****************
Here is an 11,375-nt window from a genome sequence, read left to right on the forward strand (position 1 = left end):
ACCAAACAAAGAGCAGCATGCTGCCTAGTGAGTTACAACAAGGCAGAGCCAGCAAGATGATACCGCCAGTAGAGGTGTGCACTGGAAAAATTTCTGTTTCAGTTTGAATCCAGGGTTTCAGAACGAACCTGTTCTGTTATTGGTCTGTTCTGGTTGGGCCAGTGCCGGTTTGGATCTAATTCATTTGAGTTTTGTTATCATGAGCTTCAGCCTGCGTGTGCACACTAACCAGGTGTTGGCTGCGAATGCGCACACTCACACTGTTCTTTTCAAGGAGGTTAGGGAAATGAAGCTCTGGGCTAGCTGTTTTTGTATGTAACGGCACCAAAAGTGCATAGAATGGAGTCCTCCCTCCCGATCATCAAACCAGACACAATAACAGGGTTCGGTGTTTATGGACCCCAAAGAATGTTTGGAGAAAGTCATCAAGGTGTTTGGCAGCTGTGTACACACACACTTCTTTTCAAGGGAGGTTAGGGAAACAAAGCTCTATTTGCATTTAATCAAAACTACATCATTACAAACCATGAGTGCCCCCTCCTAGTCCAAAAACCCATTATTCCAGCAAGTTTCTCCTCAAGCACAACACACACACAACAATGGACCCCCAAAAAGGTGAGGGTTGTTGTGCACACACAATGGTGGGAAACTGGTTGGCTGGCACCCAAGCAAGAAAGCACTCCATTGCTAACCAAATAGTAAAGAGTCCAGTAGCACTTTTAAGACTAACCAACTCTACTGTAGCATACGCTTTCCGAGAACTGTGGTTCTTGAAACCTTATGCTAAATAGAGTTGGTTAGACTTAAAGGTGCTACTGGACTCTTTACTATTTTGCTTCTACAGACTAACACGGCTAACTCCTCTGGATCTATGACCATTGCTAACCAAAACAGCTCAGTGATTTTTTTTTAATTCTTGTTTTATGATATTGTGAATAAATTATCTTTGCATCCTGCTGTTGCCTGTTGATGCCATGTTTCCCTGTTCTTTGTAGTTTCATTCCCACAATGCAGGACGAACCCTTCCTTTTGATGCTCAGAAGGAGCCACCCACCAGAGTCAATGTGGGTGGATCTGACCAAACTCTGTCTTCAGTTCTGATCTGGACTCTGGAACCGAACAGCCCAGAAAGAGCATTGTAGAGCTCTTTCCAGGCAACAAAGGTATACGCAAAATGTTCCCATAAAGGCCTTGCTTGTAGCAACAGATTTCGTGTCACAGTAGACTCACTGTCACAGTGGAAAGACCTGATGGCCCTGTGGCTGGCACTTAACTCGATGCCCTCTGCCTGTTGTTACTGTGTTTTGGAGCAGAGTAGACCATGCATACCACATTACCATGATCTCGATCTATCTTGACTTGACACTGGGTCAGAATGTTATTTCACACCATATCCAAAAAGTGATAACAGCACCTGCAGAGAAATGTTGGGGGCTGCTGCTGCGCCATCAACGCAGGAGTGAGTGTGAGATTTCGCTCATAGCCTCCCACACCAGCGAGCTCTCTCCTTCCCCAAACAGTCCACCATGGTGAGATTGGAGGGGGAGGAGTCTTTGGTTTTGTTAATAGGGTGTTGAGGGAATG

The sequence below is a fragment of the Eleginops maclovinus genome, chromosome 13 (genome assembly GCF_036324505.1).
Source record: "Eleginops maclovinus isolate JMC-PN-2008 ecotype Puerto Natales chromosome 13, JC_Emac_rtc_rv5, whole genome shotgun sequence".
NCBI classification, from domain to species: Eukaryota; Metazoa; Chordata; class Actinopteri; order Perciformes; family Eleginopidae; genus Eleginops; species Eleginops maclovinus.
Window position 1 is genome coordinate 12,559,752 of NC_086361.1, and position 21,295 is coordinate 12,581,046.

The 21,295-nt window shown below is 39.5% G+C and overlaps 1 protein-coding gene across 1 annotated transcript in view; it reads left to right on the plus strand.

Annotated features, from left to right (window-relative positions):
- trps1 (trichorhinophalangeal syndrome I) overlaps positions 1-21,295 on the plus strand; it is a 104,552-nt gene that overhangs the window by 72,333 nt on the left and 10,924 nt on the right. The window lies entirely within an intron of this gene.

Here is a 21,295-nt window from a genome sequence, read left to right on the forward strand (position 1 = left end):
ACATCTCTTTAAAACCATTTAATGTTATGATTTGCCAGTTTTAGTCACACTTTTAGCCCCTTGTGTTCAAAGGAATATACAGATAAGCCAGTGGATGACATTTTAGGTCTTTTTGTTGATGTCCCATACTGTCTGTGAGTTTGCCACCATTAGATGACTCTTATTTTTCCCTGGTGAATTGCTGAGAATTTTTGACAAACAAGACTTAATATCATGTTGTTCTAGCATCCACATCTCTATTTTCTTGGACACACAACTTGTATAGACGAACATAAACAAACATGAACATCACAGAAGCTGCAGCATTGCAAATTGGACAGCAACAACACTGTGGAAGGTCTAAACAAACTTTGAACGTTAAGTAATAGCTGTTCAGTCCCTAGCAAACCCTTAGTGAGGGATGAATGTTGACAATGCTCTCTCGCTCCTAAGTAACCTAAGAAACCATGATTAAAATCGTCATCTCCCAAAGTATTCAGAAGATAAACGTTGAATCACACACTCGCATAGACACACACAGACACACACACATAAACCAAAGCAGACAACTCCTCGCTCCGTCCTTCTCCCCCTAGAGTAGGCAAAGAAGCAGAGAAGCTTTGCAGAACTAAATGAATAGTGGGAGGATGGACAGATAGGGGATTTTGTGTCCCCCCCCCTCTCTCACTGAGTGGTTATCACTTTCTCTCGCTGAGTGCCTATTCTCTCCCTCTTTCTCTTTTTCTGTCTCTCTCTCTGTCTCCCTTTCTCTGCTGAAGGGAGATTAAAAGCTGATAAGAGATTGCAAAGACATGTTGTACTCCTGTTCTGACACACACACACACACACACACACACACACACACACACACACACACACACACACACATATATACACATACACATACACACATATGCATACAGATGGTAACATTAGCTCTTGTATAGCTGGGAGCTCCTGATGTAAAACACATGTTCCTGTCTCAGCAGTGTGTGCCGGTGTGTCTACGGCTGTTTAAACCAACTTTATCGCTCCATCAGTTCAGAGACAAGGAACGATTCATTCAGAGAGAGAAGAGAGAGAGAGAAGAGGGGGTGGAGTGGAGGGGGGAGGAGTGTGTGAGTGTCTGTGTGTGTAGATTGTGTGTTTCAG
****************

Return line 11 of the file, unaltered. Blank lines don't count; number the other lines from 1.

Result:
ACATCTCTTTAAAACCATTTAATGTTATGATTTGCCAGTTTTAGTCACACTTTTAGCCCCTTGTGTTCAAAGGAATATACAGATAAGCCAGTGGATGACATTTTAGGTCTTTTTGTTGATGTCCCATACTGTCTGTGAGTTTGCCACCATTAGATGACTCTTATTTTTCCCTGGTGAATTGCTGAGAATTTTTGACAAACAAGACTTAATATCATGTTGTTCTAGCATCCACATCTCTATTTTCTTGGACACACAACTTGTATAGACGAACATAAACAAACATGAACATCACAGAAGCTGCAGCATTGCAAATTGGACAGCAACAACACTGTGGAAGGTCTAAACAAACTTTGAACGTTAAGTAATAGCTGTTCAGTCCCTAGCAAACCCTTAGTGAGGGATGAATGTTGACAATGCTCTCTCGCTCCTAAGTAACCTAAGAAACCATGATTAAAATCGTCATCTCCCAAAGTATTCAGAAGATAAACGTTGAATCACACACTCGCATAGACACACACAGACACACACACATAAACCAAAGCAGACAACTCCTCGCTCCGTCCTTCTCCCCCTAGAGTAGGCAAAGAAGCAGAGAAGCTTTGCAGAACTAAATGAATAGTGGGAGGATGGACAGATAGGGGATTTTGTGTCCCCCCCCCTCTCTCACTGAGTGGTTATCACTTTCTCTCGCTGAGTGCCTATTCTCTCCCTCTTTCTCTTTTTCTGTCTCTCTCTCTGTCTCCCTTTCTCTGCTGAAGGGAGATTAAAAGCTGATAAGAGATTGCAAAGACATGTTGTACTCCTGTTCTGACACACACACACACACACACACACACACACACACACACACACACACACACACACACATATATACACATACACATACACACATATGCATACAGATGGTAACATTAGCTCTTGTATAGCTGGGAGCTCCTGATGTAAAACACATGTTCCTGTCTCAGCAGTGTGTGCCGGTGTGTCTACGGCTGTTTAAACCAACTTTATCGCTCCATCAGTTCAGAGACAAGGAACGATTCATTCAGAGAGAGAAGAGAGAGAGAGAAGAGGGGGTGGAGTGGAGGGGGGAGGAGTGTGTGAGTGTCTGTGTGTGTAGATTGTGTGTTTCAG